International mega-corruption Inc. the structural violence against sustainable development

Frederick Ahen*

*Corresponding author for this work

Research output: Contribution to journalArticleScientificpeer-review

5 Citations (Scopus)

Abstract

Purpose: This paper aims to determine the underlying structural foundations that explain why mega (large-scale) corruption exists in an ever-more sophisticated form and how and why the phenomenon remains an intractable threat to global socio-economic stability and sustainable development. Design/methodology/approach: Post-colonial theory is used along with critical perspectives on corruption in international business. The paper privileges the decolonization of the current paradigm where “hegemonic orthodoxy” is maintained and enforced through domesticated criticism of corruption in academic literature and in the media. Findings: The author explains the foundations of “International mega-Corruption Incorporated” (ImC Inc.) and concludes that apart from being the results of greed and criminal intent, it is a designed and weaponized violent instrument for undermining human progress. ImC Inc. occurs through resource control and the manipulation of institutions. Thus, the same theories, the same analyses and the same media exposés on the “pandemic of ImC Inc.” are followed by the same inactions or lacklustre interventions that ignore the powerful international financial institutions serving as the major facilitators. Social implications: The nature of ImC Inc. as an existential threat requires mass awareness about its historicity and deep-seated influence on institutions, in order for stakeholders to form a countervailing power to proactively disrupt it in its complexity and in contextually meaningful ways. Originality/value: This paper provides useful clarifications about specific factors that determine how ImC Inc. exists and thrives in its current form and how to deploy sweeping, corrective and pre-emptive interventions rather than reactionary policies against ImC Inc.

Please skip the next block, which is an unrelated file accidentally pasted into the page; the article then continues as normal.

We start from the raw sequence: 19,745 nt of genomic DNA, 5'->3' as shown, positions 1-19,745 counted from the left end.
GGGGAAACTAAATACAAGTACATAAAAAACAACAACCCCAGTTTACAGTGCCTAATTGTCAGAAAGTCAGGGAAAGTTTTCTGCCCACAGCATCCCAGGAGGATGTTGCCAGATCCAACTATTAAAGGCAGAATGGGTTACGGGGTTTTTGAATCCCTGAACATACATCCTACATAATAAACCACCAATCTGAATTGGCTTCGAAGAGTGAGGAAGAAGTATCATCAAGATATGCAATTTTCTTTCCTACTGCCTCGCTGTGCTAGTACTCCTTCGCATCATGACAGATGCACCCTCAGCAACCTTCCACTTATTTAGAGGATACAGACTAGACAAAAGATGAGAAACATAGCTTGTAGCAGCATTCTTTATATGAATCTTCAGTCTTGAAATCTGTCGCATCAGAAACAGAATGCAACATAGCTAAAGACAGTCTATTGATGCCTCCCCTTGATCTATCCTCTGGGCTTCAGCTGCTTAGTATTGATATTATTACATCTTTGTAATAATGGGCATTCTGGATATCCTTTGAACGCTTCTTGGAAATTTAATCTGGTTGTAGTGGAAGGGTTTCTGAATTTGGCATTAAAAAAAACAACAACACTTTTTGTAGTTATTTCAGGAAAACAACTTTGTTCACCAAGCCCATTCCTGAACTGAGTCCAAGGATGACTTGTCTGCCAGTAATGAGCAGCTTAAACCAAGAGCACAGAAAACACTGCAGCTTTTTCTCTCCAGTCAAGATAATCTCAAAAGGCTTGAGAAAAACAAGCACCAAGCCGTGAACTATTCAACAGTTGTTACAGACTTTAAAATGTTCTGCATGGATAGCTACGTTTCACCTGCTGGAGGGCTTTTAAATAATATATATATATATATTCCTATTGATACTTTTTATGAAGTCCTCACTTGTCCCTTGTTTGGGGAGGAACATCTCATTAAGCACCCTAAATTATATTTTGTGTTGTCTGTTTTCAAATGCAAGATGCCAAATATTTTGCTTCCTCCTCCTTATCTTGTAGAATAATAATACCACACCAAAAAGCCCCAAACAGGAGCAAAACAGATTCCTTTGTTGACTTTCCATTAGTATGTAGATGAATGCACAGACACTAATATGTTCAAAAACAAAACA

Original languageEnglish
Pages (from-to)178-200
Number of pages23
Journalcritical perspectives on international business
Volume18
Issue number2
DOIs
Publication statusPublished - 21 Feb 2022
Externally publishedYes
MoE publication typeA1 Journal article-refereed

Keywords

  • Bribery
  • Corruption
  • Designed inequality
  • Global governance
  • Inequality
  • International mega-corruption
  • Poverty
  • Structural violence
  • Sustainable development
  • Tax avoidance

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